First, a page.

Lived Experiences of Cancer Patients Who Chose to Stop Receiving Treatment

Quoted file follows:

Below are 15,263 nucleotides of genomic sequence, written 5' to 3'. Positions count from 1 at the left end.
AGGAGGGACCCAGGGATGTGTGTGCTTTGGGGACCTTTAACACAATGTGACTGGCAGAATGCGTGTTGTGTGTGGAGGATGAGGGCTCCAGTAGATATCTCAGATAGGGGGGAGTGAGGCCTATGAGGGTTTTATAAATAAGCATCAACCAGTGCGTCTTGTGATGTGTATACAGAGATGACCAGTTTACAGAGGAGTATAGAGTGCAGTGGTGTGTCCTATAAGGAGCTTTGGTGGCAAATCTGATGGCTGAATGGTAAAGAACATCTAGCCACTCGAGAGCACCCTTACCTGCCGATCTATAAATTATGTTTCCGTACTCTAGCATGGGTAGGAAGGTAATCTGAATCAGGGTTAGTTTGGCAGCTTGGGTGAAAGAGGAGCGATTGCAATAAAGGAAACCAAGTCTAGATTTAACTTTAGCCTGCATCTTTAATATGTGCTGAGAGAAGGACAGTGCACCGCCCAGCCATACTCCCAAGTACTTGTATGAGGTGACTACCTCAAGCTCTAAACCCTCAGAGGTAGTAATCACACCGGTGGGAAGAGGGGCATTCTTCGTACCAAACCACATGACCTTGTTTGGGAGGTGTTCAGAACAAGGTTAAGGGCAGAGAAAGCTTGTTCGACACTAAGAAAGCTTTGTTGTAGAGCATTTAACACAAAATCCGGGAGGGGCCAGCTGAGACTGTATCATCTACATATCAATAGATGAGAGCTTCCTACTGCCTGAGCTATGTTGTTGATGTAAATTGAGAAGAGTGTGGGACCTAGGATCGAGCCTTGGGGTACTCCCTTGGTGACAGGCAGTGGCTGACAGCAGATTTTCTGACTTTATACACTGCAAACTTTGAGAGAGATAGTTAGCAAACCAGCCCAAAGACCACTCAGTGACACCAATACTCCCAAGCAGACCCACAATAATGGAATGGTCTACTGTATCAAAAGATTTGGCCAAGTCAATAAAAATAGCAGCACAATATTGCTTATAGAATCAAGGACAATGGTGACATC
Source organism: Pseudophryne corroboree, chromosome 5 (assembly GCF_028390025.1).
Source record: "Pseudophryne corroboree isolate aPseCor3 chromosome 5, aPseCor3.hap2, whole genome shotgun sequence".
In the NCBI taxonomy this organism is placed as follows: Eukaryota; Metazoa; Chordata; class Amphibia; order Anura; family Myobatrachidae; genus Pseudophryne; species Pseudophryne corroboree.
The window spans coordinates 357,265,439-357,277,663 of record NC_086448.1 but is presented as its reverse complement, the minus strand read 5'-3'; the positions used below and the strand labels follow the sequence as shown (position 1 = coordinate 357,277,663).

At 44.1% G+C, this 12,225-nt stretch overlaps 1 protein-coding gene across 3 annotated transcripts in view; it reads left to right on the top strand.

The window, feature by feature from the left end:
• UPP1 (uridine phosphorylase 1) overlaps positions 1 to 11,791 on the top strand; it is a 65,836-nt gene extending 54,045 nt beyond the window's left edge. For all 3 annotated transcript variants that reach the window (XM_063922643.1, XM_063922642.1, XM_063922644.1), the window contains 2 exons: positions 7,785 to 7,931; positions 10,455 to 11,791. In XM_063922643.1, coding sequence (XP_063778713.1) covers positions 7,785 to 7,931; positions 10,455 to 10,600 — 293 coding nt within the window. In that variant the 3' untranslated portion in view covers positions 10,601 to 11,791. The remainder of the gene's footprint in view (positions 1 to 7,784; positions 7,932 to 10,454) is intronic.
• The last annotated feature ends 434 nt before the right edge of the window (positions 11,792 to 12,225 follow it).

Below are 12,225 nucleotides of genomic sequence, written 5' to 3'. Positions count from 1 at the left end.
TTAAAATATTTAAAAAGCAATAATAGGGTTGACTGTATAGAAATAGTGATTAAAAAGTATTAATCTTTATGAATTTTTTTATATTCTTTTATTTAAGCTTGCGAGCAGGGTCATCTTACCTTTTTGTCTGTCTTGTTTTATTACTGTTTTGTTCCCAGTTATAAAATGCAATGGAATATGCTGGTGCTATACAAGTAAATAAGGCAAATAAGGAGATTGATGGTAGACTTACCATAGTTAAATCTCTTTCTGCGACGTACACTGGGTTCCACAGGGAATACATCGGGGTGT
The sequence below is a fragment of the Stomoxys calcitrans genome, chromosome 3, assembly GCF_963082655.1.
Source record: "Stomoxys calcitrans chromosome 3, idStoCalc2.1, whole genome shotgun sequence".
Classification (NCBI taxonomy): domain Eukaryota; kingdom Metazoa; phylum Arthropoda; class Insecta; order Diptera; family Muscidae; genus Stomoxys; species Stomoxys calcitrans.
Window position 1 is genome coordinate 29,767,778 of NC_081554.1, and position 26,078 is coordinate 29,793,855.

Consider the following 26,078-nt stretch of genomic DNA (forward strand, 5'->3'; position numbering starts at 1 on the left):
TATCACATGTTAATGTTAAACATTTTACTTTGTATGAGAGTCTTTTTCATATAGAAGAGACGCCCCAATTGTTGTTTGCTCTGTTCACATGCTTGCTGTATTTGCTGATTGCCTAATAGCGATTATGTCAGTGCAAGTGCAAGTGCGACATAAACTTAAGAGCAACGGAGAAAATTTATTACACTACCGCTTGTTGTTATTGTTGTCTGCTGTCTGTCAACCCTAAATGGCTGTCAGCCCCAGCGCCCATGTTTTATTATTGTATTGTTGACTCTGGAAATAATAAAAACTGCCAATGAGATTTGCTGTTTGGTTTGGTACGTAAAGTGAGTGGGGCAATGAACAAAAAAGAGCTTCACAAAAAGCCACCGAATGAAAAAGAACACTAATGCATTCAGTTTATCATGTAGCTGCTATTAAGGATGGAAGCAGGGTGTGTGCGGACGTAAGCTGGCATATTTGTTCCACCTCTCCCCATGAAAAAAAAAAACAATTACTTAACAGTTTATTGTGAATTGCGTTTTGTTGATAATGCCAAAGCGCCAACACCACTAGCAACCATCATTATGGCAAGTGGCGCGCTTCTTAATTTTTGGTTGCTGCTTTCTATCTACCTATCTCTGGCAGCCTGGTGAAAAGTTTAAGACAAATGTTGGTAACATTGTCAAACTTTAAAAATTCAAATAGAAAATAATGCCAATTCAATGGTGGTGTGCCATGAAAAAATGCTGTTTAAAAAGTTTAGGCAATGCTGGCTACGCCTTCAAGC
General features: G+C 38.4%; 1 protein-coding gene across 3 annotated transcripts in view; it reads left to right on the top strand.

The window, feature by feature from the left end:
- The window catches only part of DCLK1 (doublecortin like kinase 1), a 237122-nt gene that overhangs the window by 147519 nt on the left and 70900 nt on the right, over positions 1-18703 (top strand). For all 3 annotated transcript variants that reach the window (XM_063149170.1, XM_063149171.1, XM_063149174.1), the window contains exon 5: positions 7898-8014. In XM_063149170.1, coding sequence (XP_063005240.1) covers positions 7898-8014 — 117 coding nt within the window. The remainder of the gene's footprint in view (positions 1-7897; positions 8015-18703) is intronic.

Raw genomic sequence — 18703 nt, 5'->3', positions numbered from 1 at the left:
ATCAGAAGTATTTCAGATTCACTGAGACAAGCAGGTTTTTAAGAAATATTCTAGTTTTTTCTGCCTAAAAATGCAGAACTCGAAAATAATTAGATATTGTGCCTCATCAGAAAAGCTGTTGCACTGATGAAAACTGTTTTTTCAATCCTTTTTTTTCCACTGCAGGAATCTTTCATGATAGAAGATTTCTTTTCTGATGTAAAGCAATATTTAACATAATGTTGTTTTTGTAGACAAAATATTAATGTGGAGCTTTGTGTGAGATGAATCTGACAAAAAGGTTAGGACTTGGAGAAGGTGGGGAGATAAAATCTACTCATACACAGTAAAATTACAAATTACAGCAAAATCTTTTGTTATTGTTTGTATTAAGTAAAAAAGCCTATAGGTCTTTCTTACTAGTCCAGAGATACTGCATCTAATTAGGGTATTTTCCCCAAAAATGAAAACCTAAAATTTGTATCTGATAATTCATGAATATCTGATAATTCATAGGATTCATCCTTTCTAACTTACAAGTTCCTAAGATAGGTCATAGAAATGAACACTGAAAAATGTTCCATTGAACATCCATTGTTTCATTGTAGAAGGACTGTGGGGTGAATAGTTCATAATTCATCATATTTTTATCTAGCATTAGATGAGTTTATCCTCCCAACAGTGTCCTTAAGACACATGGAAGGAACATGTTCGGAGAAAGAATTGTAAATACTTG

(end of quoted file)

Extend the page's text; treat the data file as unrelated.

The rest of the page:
The study aimed to understand the lived experience of cancer patients who abandon treatment. Four semi-structured interviews were conducted, and the data was examined using interpretative phenomenological analysis. It resulted in four superordinate themes: (i) ‘Lack of knowledge about cancer’ dealt with patients’ knowledge and perceptions about their cancer. (ii) ‘Hopelessness with oneself and God.’ (iii) ‘Distress caused by numerous cancer-related issues’ captured the challenges faced by cancer patients. The last superordinate theme, (iv) Patient dissatisfaction with physicians and treatment’ dealt with cancer patients’ interaction with and expectations from their oncologists and the medical staff. It was found that these factors played a crucial role in treatment abandonment. The decision to discontinue treatment can be attributed to patient dissatisfaction with the physician and treatment. This dissatisfaction was caused by misinformation about the disease, treatment, and distress. Since the patients were familiar with each other as they went for chemotherapy in the same hospital, the decision to abandon the treatment of one participant may have influenced the other participant. For policymakers, it is critical to understand that a ‘dissatisfied patient’ may abandon treatment at any time during their cancer trajectory, consequently affecting the mortality, morbidity, and economic burden of the country.